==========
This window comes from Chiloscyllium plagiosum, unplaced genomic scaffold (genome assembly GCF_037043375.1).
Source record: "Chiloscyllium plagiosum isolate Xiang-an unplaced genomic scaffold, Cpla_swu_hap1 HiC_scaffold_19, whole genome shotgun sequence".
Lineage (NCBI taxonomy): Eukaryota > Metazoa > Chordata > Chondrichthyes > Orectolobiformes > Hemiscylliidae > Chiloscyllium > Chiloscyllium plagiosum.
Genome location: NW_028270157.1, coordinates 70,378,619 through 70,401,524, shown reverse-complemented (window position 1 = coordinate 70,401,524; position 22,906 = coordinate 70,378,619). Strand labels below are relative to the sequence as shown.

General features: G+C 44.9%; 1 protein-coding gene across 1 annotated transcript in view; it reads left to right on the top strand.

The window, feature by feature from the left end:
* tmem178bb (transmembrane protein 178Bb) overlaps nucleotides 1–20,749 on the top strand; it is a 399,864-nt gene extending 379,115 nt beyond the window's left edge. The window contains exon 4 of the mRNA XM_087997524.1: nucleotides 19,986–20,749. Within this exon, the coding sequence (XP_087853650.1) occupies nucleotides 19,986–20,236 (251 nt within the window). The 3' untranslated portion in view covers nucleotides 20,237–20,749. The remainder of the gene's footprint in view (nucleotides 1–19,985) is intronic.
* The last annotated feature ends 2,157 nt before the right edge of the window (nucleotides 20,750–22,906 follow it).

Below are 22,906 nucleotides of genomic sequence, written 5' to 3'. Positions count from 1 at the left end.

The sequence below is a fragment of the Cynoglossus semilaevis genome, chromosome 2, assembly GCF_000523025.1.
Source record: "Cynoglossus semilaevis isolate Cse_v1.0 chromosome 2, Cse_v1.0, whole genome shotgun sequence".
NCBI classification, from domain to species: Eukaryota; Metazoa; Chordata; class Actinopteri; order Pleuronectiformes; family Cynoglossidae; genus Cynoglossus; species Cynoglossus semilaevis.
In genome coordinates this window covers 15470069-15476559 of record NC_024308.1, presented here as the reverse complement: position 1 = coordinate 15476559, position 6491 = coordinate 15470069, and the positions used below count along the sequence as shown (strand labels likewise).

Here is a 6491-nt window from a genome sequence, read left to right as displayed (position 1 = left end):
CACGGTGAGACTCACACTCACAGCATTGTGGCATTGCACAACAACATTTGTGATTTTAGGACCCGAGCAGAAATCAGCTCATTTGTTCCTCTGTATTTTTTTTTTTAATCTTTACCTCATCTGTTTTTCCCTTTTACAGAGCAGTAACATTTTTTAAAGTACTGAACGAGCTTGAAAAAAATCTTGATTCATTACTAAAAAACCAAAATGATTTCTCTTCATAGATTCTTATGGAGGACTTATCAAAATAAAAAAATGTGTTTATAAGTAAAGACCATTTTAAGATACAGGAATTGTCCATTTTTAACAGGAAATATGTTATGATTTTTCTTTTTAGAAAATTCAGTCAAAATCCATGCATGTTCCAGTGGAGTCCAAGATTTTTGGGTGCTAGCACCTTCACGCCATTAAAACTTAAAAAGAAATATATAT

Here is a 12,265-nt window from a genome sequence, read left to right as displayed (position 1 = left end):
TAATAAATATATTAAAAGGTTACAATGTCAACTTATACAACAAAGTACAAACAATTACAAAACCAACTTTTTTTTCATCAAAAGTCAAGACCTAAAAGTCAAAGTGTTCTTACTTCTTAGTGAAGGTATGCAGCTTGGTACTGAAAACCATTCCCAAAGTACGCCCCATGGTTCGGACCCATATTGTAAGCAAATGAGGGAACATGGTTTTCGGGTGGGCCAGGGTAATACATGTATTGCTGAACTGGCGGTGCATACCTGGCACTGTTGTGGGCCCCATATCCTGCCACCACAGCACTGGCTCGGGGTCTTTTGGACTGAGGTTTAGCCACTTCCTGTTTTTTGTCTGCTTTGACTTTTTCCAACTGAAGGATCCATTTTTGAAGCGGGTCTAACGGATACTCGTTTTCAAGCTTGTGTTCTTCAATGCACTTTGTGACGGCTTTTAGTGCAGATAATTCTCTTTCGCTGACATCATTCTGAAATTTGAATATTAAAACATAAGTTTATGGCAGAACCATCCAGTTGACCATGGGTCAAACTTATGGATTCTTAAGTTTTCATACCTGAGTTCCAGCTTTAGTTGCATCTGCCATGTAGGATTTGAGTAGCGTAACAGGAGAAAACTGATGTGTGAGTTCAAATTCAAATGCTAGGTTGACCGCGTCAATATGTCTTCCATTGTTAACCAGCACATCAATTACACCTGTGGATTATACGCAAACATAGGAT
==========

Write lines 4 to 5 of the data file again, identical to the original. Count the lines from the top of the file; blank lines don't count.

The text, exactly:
Genome location: NW_028270157.1, coordinates 70,378,619 through 70,401,524, shown reverse-complemented (window position 1 = coordinate 70,401,524; position 22,906 = coordinate 70,378,619). Strand labels below are relative to the sequence as shown.

General features: G+C 44.9%; 1 protein-coding gene across 1 annotated transcript in view; it reads left to right on the top strand.